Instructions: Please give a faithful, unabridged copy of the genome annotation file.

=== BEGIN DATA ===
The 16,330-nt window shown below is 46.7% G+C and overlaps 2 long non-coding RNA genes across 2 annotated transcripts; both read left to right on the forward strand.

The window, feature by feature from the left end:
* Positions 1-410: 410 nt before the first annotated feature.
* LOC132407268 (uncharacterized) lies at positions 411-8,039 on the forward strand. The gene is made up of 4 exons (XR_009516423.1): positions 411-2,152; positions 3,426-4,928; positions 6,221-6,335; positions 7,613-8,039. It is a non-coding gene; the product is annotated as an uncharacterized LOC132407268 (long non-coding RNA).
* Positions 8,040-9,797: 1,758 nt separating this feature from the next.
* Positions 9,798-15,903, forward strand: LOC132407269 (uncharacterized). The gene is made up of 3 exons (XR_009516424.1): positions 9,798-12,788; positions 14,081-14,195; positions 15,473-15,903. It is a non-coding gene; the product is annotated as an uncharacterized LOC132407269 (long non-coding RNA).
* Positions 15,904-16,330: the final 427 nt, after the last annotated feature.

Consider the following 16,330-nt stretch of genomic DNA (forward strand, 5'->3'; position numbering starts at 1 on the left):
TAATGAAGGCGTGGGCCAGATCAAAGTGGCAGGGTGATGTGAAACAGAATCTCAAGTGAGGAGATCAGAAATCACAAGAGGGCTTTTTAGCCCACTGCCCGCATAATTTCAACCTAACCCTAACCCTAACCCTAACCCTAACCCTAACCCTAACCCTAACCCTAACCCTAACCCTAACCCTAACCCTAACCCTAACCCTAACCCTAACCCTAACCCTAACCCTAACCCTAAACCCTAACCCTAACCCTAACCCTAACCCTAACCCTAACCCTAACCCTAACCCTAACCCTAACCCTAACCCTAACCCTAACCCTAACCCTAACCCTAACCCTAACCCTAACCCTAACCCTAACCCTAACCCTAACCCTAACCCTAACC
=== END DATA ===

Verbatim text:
The 16,330-nt window shown below is 46.7% G+C and overlaps 2 long non-coding RNA genes across 2 annotated transcripts; both read left to right on the forward strand.

The window, feature by feature from the left end:
* Positions 1-410: 410 nt before the first annotated feature.
* LOC132407268 (uncharacterized) lies at positions 411-8,039 on the forward strand. The gene is made up of 4 exons (XR_009516423.1): positions 411-2,152; positions 3,426-4,928; positions 6,221-6,335; positions 7,613-8,039. It is a non-coding gene; the product is annotated as an uncharacterized LOC132407268 (long non-coding RNA).
* Positions 8,040-9,797: 1,758 nt separating this feature from the next.
* Positions 9,798-15,903, forward strand: LOC132407269 (uncharacterized). The gene is made up of 3 exons (XR_009516424.1): positions 9,798-12,788; positions 14,081-14,195; positions 15,473-15,903. It is a non-coding gene; the product is annotated as an uncharacterized LOC132407269 (long non-coding RNA).
* Positions 15,904-16,330: the final 427 nt, after the last annotated feature.

Consider the following 16,330-nt stretch of genomic DNA (forward strand, 5'->3'; position numbering starts at 1 on the left):
TAATGAAGGCGTGGGCCAGATCAAAGTGGCAGGGTGATGTGAAACAGAATCTCAAGTGAGGAGATCAGAAATCACAAGAGGGCTTTTTAGCCCACTGCCCGCATAATTTCAACCTAACCCTAACCCTAACCCTAACCCTAACCCTAACCCTAACCCTAACCCTAACCCTAACCCTAACCCTAACCCTAACCCTAACCCTAACCCTAACCCTAACCCTAACCCTAACCCTAAACCCTAACCCTAACCCTAACCCTAACCCTAACCCTAACCCTAACCCTAACCCTAACCCTAACCCTAACCCTAACCCTAACCCTAACCCTAACCCTAACCCTAACCCTAACCCTAACCCTAACCCTAACCCTAACCCTAACCCTAACC